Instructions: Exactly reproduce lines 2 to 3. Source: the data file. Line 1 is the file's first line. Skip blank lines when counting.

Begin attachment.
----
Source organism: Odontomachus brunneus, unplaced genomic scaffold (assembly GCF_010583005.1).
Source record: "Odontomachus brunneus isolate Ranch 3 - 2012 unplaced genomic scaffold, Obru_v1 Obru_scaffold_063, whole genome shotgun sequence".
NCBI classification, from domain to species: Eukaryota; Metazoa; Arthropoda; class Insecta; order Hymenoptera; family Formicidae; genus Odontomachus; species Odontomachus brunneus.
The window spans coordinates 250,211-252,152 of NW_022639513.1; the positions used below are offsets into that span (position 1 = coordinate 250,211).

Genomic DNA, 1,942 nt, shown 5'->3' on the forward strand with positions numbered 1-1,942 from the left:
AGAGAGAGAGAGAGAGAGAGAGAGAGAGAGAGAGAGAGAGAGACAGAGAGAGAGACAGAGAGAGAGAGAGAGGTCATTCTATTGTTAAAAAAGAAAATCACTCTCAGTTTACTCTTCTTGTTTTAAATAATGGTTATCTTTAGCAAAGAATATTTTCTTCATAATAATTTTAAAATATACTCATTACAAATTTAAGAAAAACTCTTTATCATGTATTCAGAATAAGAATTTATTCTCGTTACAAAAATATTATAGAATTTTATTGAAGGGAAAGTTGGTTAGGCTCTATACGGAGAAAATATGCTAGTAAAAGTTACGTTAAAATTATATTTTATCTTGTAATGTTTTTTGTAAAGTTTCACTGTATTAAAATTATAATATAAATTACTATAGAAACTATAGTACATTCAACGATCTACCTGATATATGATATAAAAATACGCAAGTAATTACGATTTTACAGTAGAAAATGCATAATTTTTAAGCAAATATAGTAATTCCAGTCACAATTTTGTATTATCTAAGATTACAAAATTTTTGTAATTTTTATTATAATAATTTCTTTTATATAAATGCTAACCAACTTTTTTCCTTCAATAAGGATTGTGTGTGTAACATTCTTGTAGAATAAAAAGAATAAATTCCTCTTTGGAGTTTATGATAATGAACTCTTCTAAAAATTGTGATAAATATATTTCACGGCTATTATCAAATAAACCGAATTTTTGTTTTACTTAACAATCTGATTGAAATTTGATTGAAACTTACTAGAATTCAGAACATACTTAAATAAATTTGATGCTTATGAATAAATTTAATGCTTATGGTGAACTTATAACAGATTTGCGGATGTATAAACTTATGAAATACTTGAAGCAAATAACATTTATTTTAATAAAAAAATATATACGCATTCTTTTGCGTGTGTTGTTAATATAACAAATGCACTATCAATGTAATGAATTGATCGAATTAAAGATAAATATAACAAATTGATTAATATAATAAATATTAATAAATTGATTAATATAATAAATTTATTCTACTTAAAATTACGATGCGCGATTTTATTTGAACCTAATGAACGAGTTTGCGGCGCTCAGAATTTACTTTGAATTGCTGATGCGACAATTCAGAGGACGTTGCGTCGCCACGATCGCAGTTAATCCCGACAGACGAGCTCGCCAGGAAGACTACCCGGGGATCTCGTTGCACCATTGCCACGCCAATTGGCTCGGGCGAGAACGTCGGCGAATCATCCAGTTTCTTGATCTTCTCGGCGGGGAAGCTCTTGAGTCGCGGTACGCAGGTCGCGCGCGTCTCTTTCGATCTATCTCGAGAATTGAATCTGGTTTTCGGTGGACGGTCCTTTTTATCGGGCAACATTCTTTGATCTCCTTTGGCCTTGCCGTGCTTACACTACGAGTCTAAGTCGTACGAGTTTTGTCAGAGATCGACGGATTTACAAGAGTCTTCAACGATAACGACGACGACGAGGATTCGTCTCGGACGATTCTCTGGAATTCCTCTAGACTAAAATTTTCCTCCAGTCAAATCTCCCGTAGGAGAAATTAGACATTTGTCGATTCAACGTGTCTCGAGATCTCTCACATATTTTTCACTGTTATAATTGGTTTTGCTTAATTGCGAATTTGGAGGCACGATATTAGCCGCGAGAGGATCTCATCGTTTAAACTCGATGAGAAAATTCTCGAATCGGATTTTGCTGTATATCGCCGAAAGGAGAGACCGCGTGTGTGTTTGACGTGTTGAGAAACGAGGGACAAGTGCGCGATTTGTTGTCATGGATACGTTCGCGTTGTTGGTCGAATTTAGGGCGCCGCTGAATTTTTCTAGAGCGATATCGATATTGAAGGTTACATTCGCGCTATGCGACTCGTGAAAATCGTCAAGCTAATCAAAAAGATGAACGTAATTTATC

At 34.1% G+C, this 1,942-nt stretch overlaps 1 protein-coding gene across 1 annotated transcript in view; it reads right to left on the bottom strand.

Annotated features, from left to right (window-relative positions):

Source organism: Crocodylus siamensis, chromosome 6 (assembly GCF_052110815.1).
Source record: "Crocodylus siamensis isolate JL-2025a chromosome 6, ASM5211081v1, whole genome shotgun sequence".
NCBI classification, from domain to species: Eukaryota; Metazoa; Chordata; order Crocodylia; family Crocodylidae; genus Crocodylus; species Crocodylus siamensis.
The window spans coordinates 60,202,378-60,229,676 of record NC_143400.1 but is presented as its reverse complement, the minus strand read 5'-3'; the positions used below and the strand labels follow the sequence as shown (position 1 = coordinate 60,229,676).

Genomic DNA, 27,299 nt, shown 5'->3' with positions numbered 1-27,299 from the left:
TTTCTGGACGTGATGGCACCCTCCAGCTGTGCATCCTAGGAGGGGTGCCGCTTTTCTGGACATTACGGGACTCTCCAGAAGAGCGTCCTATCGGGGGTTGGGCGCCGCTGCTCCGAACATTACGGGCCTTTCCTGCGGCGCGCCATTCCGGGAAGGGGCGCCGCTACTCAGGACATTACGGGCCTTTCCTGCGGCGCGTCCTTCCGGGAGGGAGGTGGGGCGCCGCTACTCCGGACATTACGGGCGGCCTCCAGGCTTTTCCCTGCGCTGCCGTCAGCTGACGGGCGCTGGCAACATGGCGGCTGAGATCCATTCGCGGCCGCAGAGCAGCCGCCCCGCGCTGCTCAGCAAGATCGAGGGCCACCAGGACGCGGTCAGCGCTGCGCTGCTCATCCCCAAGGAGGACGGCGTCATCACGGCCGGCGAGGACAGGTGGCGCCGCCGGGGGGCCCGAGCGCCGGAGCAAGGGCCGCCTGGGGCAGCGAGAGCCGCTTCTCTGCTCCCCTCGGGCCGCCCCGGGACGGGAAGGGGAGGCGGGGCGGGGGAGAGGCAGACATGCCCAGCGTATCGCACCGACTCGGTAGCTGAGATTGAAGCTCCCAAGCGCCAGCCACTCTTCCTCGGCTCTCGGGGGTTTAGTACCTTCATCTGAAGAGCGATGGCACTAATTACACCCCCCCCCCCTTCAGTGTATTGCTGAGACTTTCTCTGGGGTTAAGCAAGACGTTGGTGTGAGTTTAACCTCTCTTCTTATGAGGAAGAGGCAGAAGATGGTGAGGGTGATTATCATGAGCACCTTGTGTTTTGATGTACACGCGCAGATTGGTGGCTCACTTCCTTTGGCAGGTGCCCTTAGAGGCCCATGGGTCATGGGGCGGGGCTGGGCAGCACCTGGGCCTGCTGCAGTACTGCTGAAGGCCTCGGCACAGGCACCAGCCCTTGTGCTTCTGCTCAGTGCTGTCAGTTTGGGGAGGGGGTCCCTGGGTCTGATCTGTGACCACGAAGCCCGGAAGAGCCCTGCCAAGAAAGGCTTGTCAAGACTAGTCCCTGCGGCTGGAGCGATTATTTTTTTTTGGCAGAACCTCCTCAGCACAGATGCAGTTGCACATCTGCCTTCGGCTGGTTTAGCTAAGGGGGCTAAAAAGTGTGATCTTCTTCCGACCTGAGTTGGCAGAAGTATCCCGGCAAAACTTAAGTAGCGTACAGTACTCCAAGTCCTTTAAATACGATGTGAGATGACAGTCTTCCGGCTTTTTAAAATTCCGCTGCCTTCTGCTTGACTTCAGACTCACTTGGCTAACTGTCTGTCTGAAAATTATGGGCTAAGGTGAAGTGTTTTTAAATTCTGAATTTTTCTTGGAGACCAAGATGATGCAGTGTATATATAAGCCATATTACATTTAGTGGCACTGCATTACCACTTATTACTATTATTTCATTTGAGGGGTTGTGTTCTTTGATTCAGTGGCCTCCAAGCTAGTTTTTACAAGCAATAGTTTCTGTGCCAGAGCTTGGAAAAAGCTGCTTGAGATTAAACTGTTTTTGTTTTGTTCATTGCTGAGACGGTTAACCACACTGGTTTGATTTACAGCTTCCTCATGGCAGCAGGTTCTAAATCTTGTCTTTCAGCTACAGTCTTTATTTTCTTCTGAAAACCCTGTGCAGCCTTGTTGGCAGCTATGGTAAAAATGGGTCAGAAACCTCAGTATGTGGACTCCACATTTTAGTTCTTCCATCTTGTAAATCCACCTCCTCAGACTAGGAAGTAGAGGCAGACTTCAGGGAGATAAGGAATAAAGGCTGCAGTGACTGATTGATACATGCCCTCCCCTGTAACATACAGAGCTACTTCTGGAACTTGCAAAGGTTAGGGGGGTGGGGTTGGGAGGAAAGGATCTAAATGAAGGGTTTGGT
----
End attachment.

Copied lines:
Source record: "Odontomachus brunneus isolate Ranch 3 - 2012 unplaced genomic scaffold, Obru_v1 Obru_scaffold_063, whole genome shotgun sequence".
NCBI classification, from domain to species: Eukaryota; Metazoa; Arthropoda; class Insecta; order Hymenoptera; family Formicidae; genus Odontomachus; species Odontomachus brunneus.